It is no secret that I really cut my fantasy teeth playing Strat-O-Matic baseball. True, I had played APBA before the Strat-bug hit, but once Hal Richman's game got to me, I was toast for years.
Of course, when roto ball became the rage, I did run away for a few years, but I have been back with Strat for a good decade. In fact, the title of this very column - "Tumbling Dice" - is an homage to both rock 'n' roll and the great Stones tune as well as those very dice rolls that were part of the original Strat-O-Matic game.
It was by playing Strat, though, back in 1977, that I realized the key to success was hitters' cards that got on base, and pitchers' cards that kept runners off the same bases. In other words - and again I did not know these stats at the time - OBP and WHIP ruled all.
Stanton does damage
But, with Strat, a good OBP meant the chances for an extra roll of those dice could happen, and that meant a runner on the bags, and that meant the chance of something happening. Like scoring runs and maybe even winning a game.
Conversely, if my pitchers kept my opponents' teams from getting runners on, well, the fewer rolls of the dice for the opposition, the better for me.
So, since that time I have valued those two stats - WHIP and OBP - over all others.
In fact, I generally value hitters who can walk, for on the diamond, if they have good strike zone judgment, they will not only get on base, but historically, those hitters who can indeed command a walk tend to be able to hit for average, and generally for power as well.
And, with all of life's lessons - like valuing OBP - we tend to take them for granted sometimes.
Well, this past weekend, while playing out my string of home game in the MidWest Strat-O-Matic League, I took on Pete Santucci's Thoroughbreds, and Pete's lineup reminded me a lot of those early lessons.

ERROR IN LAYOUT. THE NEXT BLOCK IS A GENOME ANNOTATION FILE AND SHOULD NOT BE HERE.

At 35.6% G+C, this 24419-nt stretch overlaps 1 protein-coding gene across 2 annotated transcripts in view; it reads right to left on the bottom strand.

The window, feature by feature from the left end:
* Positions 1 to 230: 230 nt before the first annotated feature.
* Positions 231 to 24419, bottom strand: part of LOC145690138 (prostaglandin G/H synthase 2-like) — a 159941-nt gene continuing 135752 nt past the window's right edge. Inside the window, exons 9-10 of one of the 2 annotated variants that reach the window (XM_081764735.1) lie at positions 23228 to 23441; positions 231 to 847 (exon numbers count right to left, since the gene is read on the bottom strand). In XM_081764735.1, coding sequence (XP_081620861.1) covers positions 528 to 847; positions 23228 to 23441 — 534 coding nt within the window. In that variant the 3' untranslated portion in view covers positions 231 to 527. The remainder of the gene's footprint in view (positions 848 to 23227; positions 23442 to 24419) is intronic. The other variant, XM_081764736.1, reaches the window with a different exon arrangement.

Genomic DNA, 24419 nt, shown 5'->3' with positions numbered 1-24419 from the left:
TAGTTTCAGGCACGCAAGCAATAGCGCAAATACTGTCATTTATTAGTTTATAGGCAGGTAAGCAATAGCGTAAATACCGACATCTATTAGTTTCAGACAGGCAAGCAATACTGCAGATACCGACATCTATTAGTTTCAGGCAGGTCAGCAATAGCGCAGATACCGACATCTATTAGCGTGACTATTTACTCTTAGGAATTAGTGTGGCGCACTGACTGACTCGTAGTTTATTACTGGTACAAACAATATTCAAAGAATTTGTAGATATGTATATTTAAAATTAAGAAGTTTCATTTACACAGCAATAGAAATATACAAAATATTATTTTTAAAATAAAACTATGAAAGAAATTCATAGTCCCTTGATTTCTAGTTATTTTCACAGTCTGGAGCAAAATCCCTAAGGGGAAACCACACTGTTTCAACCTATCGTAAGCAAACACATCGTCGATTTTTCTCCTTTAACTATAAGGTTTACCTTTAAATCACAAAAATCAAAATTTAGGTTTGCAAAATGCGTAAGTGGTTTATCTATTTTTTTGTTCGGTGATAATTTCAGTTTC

During our three-game series, the Thoroughbreds' leadoff hitter was Joey Votto, his No. 2 hitter was Carlos Gonzalez, and in the three-hole came Giancarlo Stanton.
Now, that is a pretty formidable top three, and though Pete also has Ichiro Suzuki, the right fielder was placed in the ninth slot, with the pitcher hitting eighth. And, Pete also has Yadier Molina, Danny Espinosa, and Starlin Castro, meaning he has a pretty good lineup.
But, instead of putting his big guns in the 3-4-5 slots, where most teams place their power, Pete loaded those spots up with the unsuspecting likes of Jake Fox, Scott Hairston, and Wily Mo Pena.
Over the three-game series, Votto was 4-for-12 with three runs and two walks. Stanton was 5-for-10 with two homers, and three each of runs and RBIs. Cargo was 5-for-11 with two runs, and hitting behind Votto, a pair of sacrifice bunts.
Over that same series, the Thoroughbreds scored a total of 13 runs, meaning the troika of Stanton, Votto, and Gonzalez accounted for nine of them, either via scoring, or driving in (or both via Stanton's dingers).
Pete did take the first two games, although I did squeak out a 6-3 victory in extra innings in the final game of the series thanks to a surprising walk-off tater by Trayvon Robinson.
Now, in fairness, I am rebuilding my Berkeley Liberators, where right now my big hitters are Jesus Guzman and Jonathan Lucroy, but my pitching is strong enough with Ubaldo Jimenez, Jhoulys Chacin, and Jeff Niemann being the starters the Thoroughbreds faced (remember again: Strat-O-Matic is a simulation game that replays the previous year).
But, the ultimate lesson here is not just in how to assemble a lineup in a sim game, but how to take advantage of a player's skill set in order to win, irrespective of format, or venue for that matter.
For, just as surely as major league clubs face a better chance of winning games, series, and ideally pennants by getting runners on base and keeping opposing batters off, so will your fantasy team succeed more often than not by exploiting that same theorem.
In essence, the process does buy - or prevent - that extra roll of the dice, and over the long haul, that spells trouble for the rest of your league.
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Lawr Michaels has been a player in the fantasy baseball industry since he began writing for John Benson in 1993. He has written for STATS, Inc, was the first fantasy columnist for CBS Sportsline, and has appeared in numerous journals and on websites. In 1996, he founded CREATiVESPORTS, a staple for serious fantasy players, which he merged into Mastersball in 2010.
Over the years, Lawr has participated in a wide variety of playing formats and won numerous titles, including AL Tout Wars crowns in 2001 and 2009. Along with his Mastersball duties, Lawr works for MLB.com as a statistician.